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Understanding demand for songbirds within Indonesia's captive bird trade

Marshall, Harry (2020) Understanding demand for songbirds within Indonesia's captive bird trade. Doctoral thesis (PhD), Manchester Metropolitan University in collaboration with Chester Zoo.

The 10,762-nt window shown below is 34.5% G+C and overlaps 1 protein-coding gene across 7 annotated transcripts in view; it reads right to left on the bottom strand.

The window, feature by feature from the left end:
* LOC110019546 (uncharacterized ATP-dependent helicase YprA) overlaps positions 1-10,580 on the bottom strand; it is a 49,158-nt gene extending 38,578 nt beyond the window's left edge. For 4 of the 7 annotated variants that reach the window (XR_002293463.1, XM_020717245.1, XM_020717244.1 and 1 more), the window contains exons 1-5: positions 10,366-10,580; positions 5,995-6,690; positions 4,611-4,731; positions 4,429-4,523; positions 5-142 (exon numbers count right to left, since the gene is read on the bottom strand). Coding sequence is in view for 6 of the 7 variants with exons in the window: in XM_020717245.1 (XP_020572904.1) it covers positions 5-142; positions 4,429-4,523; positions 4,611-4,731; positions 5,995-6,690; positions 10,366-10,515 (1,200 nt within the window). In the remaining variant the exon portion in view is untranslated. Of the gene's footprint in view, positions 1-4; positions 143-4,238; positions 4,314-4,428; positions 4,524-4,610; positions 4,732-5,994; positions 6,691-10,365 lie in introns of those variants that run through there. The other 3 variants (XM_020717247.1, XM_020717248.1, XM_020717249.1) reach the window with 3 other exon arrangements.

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Many South-East Asian bird species are in rapid decline due to offtake for the cagebird trade, driven largely by consumption in Indonesia and labelled the ‘Asian Songbird Crisis’. The overall aim of this thesis is to identify the scale and scope of demand for songbirds as pets, and identify a portfolio of interventions to reduce the impact of demand on wild populations of songbirds. This will be achieved by quantifying, characterising, and exploring demand for songbirds among Java’s population, through assessing the spatial and temporal patterns of songbird ownership, and profiling the behaviour, preferences and motivations of songbirdkeeping consumers. Moreover, I will explore people’s perceptions and attitudes towards bird-keeping and wild birds, and develop a methodology to determine effective behaviour change message content. Using data from over 3,000 households across Java, it was determined that cagebird ownership levels were significantly higher in urban areas and the eastern provinces of the island, with a huge number of birds kept across a third of all households. Profiling three songbird-keeping user-groups (Hobbyists, Contestants and Breeders) uncovered that user-groups diverged in their bird-keeping habits and preferences, which influence the impact that they each have on wild bird populations. Exploring public attitudes around bird-keeping in Java revealed convergent and divergent opinions on the environmental importance and impact of keeping birds in households, and the importance of peer pressure and social norms in driving bird-keeping habits. Exploring what campaign messages may be the most persuasive uncovered that messages focussed on the negative impacts of overexploitation on Indonesia’s wildlife, or on the cultural heritage of bird-keeping, to be the most persuasive. This thesis provides a deep understanding of the demand for songbirds, and the actors involved, which can be used to inform behaviour change efforts and improve the conservation of wild bird populations in Indonesia and beyond. 2 Acknowledgement

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